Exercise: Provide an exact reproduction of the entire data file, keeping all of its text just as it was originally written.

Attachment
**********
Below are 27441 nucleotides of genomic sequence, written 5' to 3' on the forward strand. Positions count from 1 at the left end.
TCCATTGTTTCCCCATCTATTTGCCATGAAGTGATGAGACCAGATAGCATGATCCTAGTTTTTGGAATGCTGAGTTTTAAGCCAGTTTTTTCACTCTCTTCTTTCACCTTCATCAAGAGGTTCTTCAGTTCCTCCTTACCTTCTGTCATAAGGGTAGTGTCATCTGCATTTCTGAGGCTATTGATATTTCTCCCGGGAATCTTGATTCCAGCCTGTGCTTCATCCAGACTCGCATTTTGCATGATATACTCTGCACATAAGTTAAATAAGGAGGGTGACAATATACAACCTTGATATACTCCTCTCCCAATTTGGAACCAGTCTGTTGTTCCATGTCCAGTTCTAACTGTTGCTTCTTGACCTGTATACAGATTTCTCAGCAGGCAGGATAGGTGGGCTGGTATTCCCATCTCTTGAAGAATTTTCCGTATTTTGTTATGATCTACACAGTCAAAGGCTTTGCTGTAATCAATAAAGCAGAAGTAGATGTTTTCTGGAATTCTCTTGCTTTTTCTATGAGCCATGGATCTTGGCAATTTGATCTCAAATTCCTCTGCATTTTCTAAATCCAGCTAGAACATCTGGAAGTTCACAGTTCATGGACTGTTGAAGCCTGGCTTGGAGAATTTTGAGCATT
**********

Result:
Below are 27441 nucleotides of genomic sequence, written 5' to 3' on the forward strand. Positions count from 1 at the left end.
TCCATTGTTTCCCCATCTATTTGCCATGAAGTGATGAGACCAGATAGCATGATCCTAGTTTTTGGAATGCTGAGTTTTAAGCCAGTTTTTTCACTCTCTTCTTTCACCTTCATCAAGAGGTTCTTCAGTTCCTCCTTACCTTCTGTCATAAGGGTAGTGTCATCTGCATTTCTGAGGCTATTGATATTTCTCCCGGGAATCTTGATTCCAGCCTGTGCTTCATCCAGACTCGCATTTTGCATGATATACTCTGCACATAAGTTAAATAAGGAGGGTGACAATATACAACCTTGATATACTCCTCTCCCAATTTGGAACCAGTCTGTTGTTCCATGTCCAGTTCTAACTGTTGCTTCTTGACCTGTATACAGATTTCTCAGCAGGCAGGATAGGTGGGCTGGTATTCCCATCTCTTGAAGAATTTTCCGTATTTTGTTATGATCTACACAGTCAAAGGCTTTGCTGTAATCAATAAAGCAGAAGTAGATGTTTTCTGGAATTCTCTTGCTTTTTCTATGAGCCATGGATCTTGGCAATTTGATCTCAAATTCCTCTGCATTTTCTAAATCCAGCTAGAACATCTGGAAGTTCACAGTTCATGGACTGTTGAAGCCTGGCTTGGAGAATTTTGAGCATT